Students try to evade summertime sickness
Published: Wednesday, May 22, 2013
Updated: Wednesday, May 22, 2013 17:05
The summer season is an exciting time for students — classes are out and the weather is hot; but with the changing season comes allergies, stronger sun exposure and dehydration if students do not exercise proper care of their bodies.
A poll taken by the Central Florida Future found that, when asked the last time they went to the doctor in the past six months, 17 out of 30 students said they made a visit to the doctor’s office. Out of those 17, 13 said they went because they were ill; the other four were simply for check-ups. Regular check-ups are one way to make sure students maintain good health.
Brynne Eastman, a senior marketing major, said despite being allergic to pollen, cats and amoxicillin she usually does not visit the doctor.
“I use over-the-counter stuff like Zyrtec,” she said.
Allergies are one of the common occurrences Megan Pabian, marketing coordinator for UCF health services, sees in students. About one in five Americans suffers from allergies, which tend to get worse in the spring season and carry on into the summer.
Pabian said some of the most common allergy triggers are pollen, pet dander and dust.
Most allergy symptoms can be relieved using over-the-counter antihistamines, such as Zyrtec and Allegra. Other medications, such as Clarinex, need to be prescribed by a doctor.
One way to prevent allergies from worsening is immunotherapy. Immunotherapy, Pabian said, can take years to accomplish. This form of therapy helps build up immunity to allergens through serum injections done on a regular basis. This process will eventually make you “immune” to the allergen.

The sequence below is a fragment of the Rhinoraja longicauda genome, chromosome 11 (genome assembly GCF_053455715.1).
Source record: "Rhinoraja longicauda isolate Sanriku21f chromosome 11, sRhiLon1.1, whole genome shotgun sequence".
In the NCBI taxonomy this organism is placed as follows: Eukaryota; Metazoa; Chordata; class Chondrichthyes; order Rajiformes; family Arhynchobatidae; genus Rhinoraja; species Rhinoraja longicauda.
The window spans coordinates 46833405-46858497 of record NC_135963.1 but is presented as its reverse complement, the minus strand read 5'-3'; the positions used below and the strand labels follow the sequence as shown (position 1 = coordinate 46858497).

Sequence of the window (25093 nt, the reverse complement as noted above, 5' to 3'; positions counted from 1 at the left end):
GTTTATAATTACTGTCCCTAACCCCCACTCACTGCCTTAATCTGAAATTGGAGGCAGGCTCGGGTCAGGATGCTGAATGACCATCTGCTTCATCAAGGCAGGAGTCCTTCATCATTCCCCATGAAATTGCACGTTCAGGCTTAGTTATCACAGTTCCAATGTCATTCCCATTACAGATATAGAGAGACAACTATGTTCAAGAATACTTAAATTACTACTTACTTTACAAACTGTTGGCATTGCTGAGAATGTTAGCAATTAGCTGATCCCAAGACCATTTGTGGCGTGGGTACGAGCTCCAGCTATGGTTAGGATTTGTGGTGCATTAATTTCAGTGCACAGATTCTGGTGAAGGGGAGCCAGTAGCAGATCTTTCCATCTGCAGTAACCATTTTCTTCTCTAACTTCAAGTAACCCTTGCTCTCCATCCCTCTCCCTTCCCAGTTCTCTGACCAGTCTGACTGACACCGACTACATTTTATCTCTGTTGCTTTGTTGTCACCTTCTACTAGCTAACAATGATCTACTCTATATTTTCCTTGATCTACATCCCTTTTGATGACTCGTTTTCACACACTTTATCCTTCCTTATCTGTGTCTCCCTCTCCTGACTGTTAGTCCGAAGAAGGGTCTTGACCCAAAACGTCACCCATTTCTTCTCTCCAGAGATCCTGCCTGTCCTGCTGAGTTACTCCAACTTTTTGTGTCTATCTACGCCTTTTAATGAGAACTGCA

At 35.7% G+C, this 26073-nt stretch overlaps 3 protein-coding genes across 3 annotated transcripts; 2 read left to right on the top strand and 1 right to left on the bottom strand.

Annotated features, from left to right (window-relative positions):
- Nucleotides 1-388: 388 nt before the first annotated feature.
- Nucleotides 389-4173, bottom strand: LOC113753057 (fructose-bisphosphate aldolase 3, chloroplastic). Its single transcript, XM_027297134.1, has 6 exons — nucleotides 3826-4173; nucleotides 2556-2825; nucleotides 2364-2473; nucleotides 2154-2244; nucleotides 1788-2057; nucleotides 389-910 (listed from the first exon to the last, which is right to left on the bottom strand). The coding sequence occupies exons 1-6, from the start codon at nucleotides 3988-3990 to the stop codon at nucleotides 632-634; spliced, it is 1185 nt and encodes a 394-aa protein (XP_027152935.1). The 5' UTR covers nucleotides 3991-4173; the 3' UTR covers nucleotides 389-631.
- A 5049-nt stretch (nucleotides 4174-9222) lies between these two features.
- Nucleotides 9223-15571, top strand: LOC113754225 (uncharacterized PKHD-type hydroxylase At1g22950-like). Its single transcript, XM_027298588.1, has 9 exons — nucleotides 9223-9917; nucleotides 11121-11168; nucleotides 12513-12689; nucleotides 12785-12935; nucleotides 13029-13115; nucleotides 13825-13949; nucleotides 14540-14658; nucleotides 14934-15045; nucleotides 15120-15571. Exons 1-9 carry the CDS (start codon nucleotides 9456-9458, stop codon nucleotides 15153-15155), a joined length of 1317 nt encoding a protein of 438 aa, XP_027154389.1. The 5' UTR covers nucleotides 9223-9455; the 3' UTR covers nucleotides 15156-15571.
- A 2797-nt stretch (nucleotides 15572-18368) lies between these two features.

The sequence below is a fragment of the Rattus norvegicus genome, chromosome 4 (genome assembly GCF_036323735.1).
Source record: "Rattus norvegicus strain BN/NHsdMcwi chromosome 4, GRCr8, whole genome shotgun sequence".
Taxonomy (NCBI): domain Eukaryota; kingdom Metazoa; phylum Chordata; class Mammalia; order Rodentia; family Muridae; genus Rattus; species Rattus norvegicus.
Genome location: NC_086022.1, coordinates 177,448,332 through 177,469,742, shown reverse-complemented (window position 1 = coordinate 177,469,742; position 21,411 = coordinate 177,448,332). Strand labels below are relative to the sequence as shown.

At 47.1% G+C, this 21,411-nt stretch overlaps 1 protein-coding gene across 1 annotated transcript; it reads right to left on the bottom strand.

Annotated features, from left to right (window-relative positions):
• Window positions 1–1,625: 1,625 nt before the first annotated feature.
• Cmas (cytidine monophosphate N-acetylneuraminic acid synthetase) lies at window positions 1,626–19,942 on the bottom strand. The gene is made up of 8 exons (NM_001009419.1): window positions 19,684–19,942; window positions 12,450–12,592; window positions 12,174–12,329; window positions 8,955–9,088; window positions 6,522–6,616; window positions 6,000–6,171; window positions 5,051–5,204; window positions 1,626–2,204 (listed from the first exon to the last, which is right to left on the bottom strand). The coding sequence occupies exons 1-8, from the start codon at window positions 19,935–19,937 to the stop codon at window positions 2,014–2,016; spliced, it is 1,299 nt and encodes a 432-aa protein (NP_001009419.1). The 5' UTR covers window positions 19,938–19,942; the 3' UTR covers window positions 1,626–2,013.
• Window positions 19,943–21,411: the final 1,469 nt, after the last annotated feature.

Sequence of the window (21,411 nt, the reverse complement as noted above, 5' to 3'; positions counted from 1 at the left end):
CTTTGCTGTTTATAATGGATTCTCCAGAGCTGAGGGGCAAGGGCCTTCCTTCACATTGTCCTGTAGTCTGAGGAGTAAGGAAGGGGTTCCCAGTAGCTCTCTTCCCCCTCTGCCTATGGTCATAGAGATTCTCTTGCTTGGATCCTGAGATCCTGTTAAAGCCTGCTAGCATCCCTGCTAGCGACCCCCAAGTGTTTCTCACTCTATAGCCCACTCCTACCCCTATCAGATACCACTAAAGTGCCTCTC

Students who have already begun immunotherapy are eligible to continue receiving their injections at UCF Health Services. For one injection the cost is $14 per visit, and $17 each visit if two or more shots are needed.
For many students who are experiencing symptoms but are unsure about what they are actually allergic to, a visit to an allergist may be necessary.
Another way to stay healthy during the summer months is to keep skin protected. Skin care is extremely important not just for beauty, but also for preventing sun damage and skin cancer.
Julia Storti, a registered nurse practitioner at Advanced Dermatology in Oviedo, said it is important to wear SPF 15 or higher every day, whether it be in a daily moisturizer or sunscreen alone to protect your skin.
“I get people on a daily basis with pre-skin cancer and skin cancer … probably up to 10 patients daily,” she said.
The consequences of sun damage can range from short-term effects such as sunburn and discoloration, to long-term effects like wrinkles, premature aging, brown spots and skin cancer.
One of the best things you can do to stay healthy and hydrated is to drink plenty of water rather than any other drinks. Pabian said the few nutrients that juices and sports drinks provide do not outweigh the amount of calories they contain.
“Get your nutrients from food,” she said.
With the summer sun blazing ahead, students should be sure to take advantage of the services UCF provides and take preventative measures whenever possible.
Students pay $10.30 per credit hour for a state-mandated health fee which allows them to visit the UCF Health Services physicians without paying for the office visit. Although there is no cost for the doctor’s visits, students would be responsible for fees associated with any tests, scans or other procedures that might be needed.
For information on the health services students can receive on campus, visit hs.ucf.edu.